I have no regrets getting into the business; it's led me to a better life than I ever expected. I hosted the 2019 AVN Awards, known as the "Oscars of Porn," I have products sold in stores (Fleshlight developed an encased sleeve male sex toy molded directly from my own lady bits, and I get monthly residuals from it), I feature-danced in Italy, and now I have the ability to talk and shake my boobs for profit from home. Since porn isn't a forever career, content-creation is our safety net. There's no residual revenue from films unless you've got a stake in the movie, and 95% of us don't. I have to say, cam girls were really ahead of the curve, because content truly is king. More than anything, this pandemic has proved our worth as content-creators. I run my own 18+ website and I'm a brand ambassador for Cam4. I'm also on Pornhub, OnlyFans, MiniVids, Clips for Sale, and even play video games over live-stream on Twitch. I'm a one-woman show when it comes to content creation: I do my own filming, editing, and uploading. It's an amazing time to interact with people directly, and it's helped humanize us more as performers. My secret weapon as an adult entertainer is my gift of gab. I love chatting and long-winded dirty talk definitely takes a degree of skill and creativity. People are often surprised to learn that porn is a day job. It's pretty much 9-to-5 work. Like any other job, what you put in is what you get out, and if you're enjoying yourself too much, you're probably not doing your job to the best of your ability. As actors, we are responsible to get and pay for a full panel of urine and blood tests every 14 days to ensure we're healthy. It costs $165 each time and insurance doesn't cover it. In most instances, we're also responsible to pay for our wardrobe. A guy can wear the exact same shirt in a dozen scenes, but women need head to toe new everything every scene, so we've got a lot more overhead expenses.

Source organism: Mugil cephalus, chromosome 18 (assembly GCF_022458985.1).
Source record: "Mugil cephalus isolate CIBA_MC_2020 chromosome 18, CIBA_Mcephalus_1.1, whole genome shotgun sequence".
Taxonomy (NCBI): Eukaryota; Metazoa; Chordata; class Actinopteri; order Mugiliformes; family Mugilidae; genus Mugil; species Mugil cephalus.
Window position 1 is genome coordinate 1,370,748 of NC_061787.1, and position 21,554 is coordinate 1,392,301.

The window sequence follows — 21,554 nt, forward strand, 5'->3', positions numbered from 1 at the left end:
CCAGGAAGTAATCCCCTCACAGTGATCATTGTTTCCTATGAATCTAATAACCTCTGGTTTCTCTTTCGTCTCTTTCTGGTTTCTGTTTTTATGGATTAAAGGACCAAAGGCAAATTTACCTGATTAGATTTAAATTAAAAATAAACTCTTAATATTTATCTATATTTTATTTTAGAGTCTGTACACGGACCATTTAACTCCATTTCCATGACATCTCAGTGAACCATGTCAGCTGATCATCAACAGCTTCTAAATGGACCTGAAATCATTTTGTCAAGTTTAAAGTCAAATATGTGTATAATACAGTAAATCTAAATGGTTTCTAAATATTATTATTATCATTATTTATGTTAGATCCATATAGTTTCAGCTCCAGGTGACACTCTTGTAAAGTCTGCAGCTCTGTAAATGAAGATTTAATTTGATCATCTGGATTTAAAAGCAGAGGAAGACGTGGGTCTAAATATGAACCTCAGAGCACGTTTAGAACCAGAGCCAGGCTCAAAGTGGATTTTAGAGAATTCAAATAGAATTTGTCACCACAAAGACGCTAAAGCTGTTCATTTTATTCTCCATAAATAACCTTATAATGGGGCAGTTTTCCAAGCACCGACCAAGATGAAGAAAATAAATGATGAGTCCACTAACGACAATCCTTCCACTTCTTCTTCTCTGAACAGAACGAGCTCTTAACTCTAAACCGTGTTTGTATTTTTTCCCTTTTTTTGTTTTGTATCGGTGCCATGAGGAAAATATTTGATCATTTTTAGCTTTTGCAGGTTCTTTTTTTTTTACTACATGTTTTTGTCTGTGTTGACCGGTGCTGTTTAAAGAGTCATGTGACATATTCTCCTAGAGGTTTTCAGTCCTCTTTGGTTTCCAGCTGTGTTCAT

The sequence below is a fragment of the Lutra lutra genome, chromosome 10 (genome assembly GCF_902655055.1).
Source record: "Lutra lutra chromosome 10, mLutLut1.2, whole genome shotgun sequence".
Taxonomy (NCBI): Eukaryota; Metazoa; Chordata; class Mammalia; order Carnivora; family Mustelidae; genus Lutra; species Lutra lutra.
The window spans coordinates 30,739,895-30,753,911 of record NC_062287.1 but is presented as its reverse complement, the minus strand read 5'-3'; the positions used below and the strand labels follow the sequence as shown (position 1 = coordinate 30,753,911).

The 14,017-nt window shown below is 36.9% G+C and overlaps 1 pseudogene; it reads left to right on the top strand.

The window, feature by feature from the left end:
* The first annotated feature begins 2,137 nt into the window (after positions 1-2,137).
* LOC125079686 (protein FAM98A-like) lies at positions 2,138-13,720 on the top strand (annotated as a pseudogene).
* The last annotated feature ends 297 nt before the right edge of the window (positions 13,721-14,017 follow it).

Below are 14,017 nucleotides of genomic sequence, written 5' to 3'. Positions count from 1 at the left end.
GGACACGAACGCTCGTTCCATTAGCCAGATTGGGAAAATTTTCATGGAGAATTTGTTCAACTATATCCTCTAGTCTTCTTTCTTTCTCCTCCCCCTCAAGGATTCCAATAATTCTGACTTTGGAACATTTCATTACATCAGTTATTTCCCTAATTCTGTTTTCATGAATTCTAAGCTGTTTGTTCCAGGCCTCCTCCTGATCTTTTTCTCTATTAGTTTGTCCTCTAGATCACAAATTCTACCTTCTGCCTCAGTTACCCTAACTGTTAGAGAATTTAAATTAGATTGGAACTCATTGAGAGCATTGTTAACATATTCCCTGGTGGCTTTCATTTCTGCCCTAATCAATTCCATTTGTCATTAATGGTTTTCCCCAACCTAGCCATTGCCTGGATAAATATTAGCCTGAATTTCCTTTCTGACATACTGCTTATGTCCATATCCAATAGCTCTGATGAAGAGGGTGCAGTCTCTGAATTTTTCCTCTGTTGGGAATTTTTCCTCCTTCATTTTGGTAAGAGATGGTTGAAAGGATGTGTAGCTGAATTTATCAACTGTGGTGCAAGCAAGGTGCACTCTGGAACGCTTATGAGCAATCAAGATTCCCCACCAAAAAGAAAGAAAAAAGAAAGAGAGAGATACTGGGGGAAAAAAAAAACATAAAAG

Before COVID-19, an average workday involved waking up early to shower, shave, and groom. Upon arrival at the shoot house, there's paperwork to complete, then I usually get my makeup done. After, we do still shots known as 'pretty girls' and sex stills with other performers. The sex scenes themselves are highly technical and each position takes between two to five minutes. Afterward, there might be more photos, and then to sign out you hold up your ID verifying your age and legal name on camera, and give verbal consent that you performed at your own free will and were treated fairly. My longest shoot was eight days for a feature, and a few of those days went into double-digit hours. Performers are paid a flat rate per scene. Often, though, you're just hired for one scene at a time on a 9-to-5 schedule. Women are paid a bit more per scene ($700 to $3,000 depending on what the scene requires) but men can work more because there are more females to choose from. It's a tough job physically for a man, but if he can show up on time and control his member, his career could last years longer than the average female, unless he develops a terrible reputation. I haven't shot any hard-core scene with another person in nearly six months and honestly don't know when I plan to be on someone else's set again. Plus, I've made more money in the past six months shooting content using OnlyFans and webcamming than I did my entire first year shooting set porn nearly five days straight a week. These days, the hours of the week I work really depends on if I have a project or a financial goal in mind. I could work every day all day, or take several days off. Sometimes it's as easy as just taking a picture on my phone or turning on my webcam. More elaborate, detailed home shoots can take hours to set-up, break down, upload, and edit. It's good and bad being able to work as much or as little as I want to because some days I feel like I could be doing more, but it's incredibly important to take breaks. My monthly income is five figures — how high those five figures go really depends on me. I feel like the pandemic makes customers even more eager for content at all hours of the day and night, because they're anxious and bored and want to get their mind off the state of the world. I'm not sure when, but I have no doubt the porn industry will bounce back. I mean, nearly a quarter of mobile internet searches are for pornographic content. Millions of people consume our content daily, and despite us all being treated like 'she who shall not be named,' people know and like us, that's for sure. I wouldn't have a job otherwise.SEE ALSO: Job diary: At age 46, I earn over $1,000 a day as a webcam model. It's my ideal job — here's why. READ MORE: Job diary: I've been a Starbucks barista for 8 years. Working at the coffee chain sometimes feels like a social experiment. Join the conversation about this story » NOW WATCH: How waste is dealt with on the world's largest cruise ship